Smith-Pettit Foundation Award for Outstanding Contribution to Mormon Letters
Children of the Promise
Historical fiction has for many years been the mainstay of LDS literature.
With novels spanning the years from the Church's inception to the immediate
past, Mormon authors seek to bring Church history to life through fiction
and, in turn, to give Mormon readers a glimpse of lives beyond their own.
While much of this fiction is set during the early days of Mormonism, some
authors have chosen to explore more recent history. None of these has been
more remarkable-for content, literary quality, and sheer volume-than Dean
Hughes's double series Children of the Promise and Hearts of the Children.
The first five-volume series, Children of the Promise, is set during the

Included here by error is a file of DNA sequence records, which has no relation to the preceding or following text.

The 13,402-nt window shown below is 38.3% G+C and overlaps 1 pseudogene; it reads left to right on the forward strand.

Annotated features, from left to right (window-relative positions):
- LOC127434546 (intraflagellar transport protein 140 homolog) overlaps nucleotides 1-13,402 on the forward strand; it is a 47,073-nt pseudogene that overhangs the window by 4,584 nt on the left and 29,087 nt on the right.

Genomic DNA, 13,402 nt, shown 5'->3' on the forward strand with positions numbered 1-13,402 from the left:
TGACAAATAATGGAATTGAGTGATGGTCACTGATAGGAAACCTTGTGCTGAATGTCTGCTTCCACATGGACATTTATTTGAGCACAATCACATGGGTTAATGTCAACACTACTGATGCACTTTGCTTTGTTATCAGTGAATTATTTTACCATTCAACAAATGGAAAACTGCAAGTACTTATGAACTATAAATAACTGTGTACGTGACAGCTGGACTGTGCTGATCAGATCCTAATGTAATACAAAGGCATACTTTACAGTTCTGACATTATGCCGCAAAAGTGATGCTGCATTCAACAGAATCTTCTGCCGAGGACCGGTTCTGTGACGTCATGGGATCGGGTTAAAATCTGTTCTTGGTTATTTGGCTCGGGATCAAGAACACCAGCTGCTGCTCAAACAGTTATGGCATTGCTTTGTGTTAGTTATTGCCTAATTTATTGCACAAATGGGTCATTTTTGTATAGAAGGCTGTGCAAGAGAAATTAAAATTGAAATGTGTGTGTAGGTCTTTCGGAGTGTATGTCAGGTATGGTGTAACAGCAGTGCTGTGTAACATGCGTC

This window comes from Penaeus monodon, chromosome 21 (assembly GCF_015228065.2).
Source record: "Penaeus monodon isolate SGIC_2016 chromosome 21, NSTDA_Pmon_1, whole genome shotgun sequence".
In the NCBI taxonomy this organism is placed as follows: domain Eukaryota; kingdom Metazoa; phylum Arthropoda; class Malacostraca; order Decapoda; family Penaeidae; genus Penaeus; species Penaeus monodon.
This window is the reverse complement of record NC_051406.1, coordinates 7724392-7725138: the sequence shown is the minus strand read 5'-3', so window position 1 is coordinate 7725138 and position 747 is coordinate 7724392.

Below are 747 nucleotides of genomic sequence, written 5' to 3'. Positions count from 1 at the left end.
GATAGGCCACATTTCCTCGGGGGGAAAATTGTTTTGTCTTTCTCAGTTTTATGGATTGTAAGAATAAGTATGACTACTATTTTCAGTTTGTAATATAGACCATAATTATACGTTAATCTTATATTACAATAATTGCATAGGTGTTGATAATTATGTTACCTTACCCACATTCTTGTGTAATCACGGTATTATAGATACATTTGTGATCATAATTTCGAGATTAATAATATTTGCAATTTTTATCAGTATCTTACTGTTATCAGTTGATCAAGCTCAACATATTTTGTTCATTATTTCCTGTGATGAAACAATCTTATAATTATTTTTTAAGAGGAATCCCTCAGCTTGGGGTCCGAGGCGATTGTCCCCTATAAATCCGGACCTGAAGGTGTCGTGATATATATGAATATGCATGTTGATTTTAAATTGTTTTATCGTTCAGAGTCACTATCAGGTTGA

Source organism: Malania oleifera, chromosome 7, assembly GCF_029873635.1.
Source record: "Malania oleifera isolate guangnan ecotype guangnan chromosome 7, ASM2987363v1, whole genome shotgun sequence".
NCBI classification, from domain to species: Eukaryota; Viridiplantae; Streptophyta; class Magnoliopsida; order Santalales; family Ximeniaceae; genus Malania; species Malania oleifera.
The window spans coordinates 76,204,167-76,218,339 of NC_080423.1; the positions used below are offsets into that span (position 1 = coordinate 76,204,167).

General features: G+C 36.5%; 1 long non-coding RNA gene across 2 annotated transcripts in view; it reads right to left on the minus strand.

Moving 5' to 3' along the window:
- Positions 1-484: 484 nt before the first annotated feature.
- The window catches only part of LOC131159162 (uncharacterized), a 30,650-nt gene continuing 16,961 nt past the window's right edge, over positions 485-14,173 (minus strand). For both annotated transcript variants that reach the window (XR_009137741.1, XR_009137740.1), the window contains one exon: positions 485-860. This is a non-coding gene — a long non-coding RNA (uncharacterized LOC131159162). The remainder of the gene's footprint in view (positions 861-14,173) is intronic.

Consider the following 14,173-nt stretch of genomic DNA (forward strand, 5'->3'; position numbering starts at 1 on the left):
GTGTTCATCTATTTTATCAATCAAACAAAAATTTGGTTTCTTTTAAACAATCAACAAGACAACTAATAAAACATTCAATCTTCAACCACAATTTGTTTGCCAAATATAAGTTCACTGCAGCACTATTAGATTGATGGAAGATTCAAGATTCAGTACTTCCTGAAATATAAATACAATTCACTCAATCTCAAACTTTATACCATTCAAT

World War II era and follows the members of the Thomas family as they deal
with separation, war, and turmoil during a time of international crisis.
Then, having resolved one story, Hughes takes this family through an even
more complicated time period, the 1960s and the Vietnam War, in the second
series, Hearts of the Children.
By connecting these two eras with the lives
of a single widely-spread family, Hughes draws our attention to the
similarities between every generation and reminds us that there is never a
Golden Age, never a time when it's easy to live one's faith. His characters
are just like everybody else, ordinary people called upon by circumstance to
make extraordinary choices, which leads readers to ask the question that is
the essence of historical fiction: What would I have done in their place?
The AML would like to recognize Dean Hughes for his outstanding contribution
to Mormon letters, which we hope may be an inspiration for others in the
years to come.